1008: Kinds of Silence

1008: Kinds of Silence

1008: Kinds of Silence

Transcript

I’m Major Jackson and this is The Slowdown.

I’ll never forget the day at Saint Elizabeth’s Elementary School when my teacher, Dave Hagan, stopped our math lesson to speak passionately about what it meant to be a peaceful caring citizen of the world. He was our 6th grade algebra teacher, who broke, that day, into an emotional speech about the value of all life. His spontaneous lecture was prompted by my friend Gerald, who’d interrupted his lesson on quadratics to ask about the image on the front of the desk. It was a sticker that featured arms of varying skin colors grasped together in a circle with the word “humanitarian” in multicolored letters.

In his youth, Dave protested the Vietnam War. He often spoke about peace. The other sticker on his desk was of a dove with an olive branch in its beak. He was an early model for me of someone who envisioned a better Earth and just and equitable communities. He also worked alongside members of the Plowshares movement to help remedy our addiction to war. He brought these issues into my life, and later my art, as ongoing political concerns, a way of being and existing, for which I am grateful.

Over the past year, I have thought frequently about the pitch and fervor of Dave’s talks to us, which were equally rageful and mournful. We were a group of young, black kids, whose families faced structural, systemic, and gang violence in our neighborhoods, who knew what it meant to live in fear.

I can only imagine the collective anxiety of people in the Middle East, Africa, and eastern Europe for whom the reality of dying is ever-present. Lately, I hear Dave’s voice whenever I talk with friends about the unnaturalness of human aggression and of the bombing of children and the elderly. This state that we are in, this sense of the presence of weapons and rockets is overwhelming and can easily lead to the belief that war is an inevitable and ongoing fact of human existence. It shakes even the most hardened pacifist among us.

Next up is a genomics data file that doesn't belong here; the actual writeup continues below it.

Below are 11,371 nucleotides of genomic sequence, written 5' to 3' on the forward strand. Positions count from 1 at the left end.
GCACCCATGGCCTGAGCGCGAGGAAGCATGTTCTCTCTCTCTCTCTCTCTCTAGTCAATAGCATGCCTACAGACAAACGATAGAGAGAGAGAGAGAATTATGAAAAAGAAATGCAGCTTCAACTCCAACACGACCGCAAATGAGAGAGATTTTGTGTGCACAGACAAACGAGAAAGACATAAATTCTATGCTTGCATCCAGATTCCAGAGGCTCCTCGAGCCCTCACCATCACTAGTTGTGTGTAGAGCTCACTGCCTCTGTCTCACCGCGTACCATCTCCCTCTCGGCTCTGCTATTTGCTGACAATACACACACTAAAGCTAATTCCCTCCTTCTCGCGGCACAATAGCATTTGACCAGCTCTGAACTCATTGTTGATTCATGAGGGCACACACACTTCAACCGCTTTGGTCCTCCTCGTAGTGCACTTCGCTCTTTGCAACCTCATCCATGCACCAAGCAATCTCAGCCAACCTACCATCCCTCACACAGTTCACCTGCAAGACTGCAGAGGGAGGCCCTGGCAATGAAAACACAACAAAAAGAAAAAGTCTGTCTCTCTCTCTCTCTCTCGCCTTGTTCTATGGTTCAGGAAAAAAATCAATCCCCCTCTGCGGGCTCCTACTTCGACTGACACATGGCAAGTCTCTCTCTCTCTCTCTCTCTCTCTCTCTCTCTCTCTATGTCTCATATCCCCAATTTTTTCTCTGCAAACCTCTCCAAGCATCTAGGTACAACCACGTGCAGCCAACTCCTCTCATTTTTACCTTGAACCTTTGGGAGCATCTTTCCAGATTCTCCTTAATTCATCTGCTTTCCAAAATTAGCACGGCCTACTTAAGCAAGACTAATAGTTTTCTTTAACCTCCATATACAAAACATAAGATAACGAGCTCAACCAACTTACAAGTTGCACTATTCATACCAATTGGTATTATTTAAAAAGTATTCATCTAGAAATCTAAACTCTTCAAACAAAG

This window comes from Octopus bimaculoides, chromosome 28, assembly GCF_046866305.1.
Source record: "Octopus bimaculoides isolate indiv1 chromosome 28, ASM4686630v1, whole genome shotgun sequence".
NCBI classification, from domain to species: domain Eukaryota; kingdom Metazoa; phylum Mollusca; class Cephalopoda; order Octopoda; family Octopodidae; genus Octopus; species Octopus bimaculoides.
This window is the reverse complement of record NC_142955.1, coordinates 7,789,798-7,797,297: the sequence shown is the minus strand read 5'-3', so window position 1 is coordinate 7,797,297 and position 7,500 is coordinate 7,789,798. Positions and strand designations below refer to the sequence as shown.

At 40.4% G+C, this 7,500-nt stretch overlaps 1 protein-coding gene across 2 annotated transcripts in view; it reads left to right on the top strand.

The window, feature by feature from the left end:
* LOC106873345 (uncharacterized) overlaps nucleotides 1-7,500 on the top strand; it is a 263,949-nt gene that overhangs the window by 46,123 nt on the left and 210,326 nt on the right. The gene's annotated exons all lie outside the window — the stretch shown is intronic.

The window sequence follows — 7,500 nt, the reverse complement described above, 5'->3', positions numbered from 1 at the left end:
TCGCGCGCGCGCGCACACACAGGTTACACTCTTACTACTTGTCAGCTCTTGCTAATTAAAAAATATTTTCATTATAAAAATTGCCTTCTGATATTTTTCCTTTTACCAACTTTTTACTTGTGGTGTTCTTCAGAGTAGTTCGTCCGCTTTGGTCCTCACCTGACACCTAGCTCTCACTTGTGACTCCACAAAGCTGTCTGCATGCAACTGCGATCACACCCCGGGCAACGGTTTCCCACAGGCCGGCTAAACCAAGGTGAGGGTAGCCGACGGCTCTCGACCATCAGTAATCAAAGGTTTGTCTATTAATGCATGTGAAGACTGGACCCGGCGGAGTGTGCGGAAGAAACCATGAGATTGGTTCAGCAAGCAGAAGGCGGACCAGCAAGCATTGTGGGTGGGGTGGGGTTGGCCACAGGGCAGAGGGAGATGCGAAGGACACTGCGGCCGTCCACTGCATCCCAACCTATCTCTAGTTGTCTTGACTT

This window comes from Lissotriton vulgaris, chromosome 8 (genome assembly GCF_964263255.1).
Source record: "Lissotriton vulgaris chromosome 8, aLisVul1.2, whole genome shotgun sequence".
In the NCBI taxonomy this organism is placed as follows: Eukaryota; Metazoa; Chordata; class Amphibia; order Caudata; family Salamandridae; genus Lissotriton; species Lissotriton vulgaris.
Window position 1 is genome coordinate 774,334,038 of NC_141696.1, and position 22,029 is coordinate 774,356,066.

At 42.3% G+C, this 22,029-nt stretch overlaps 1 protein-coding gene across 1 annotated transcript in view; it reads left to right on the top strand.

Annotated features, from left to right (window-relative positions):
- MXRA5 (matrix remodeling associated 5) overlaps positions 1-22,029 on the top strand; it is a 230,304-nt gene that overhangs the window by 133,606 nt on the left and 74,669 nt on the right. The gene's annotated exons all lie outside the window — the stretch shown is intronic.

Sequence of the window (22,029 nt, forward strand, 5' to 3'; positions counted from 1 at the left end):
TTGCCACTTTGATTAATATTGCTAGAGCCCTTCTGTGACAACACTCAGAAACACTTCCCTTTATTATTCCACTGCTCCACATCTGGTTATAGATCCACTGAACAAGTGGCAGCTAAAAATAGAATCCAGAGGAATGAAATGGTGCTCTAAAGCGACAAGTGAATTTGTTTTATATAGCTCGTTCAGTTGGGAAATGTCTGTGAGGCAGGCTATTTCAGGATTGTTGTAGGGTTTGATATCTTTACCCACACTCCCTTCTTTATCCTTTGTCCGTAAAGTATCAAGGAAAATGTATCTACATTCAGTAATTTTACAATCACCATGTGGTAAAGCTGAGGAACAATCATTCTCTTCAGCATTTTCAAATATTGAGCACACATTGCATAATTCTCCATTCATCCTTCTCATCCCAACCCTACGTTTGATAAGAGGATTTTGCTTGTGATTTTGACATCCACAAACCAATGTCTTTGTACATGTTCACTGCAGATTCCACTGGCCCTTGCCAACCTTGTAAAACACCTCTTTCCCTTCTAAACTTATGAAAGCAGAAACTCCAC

But we must hold the line and support a greater vision of freedom from strife. And if you know someone like Dave, who is quietly or loudly on the front lines of working for peace, please find a way to support them.

Today’s poem captures that feeling of expectancy and uncertainty, a feeling that resonates lately, as I find myself wondering about the future — with so much of the earth and its inhabitants hurting, yet also, working towards a peaceful vision of our humanity.


Kinds of Silence
by Elisabeth Murawski

After heavy snow.
After the last breath.

Before lightning strikes.
Before the first breath.

In a spider’s web.
In a musical rest.

Of a sleeping dog.
Of a stone general’s breast.

With an old friend.
With a favorite brother.

From the mouth of God.
From a cold mother.

On closing a book.
On fearing what’s to come.

Under a witch’s spell.
Under a dictator’s thumb.

By a frozen river.
By a stone that’s leaning.

At the end of a war.
At another war’s beginning.

"Kinds of Silence" by Elisabeth Murawski. Originally published in Southern Poetry Review. Used by permission of the poet.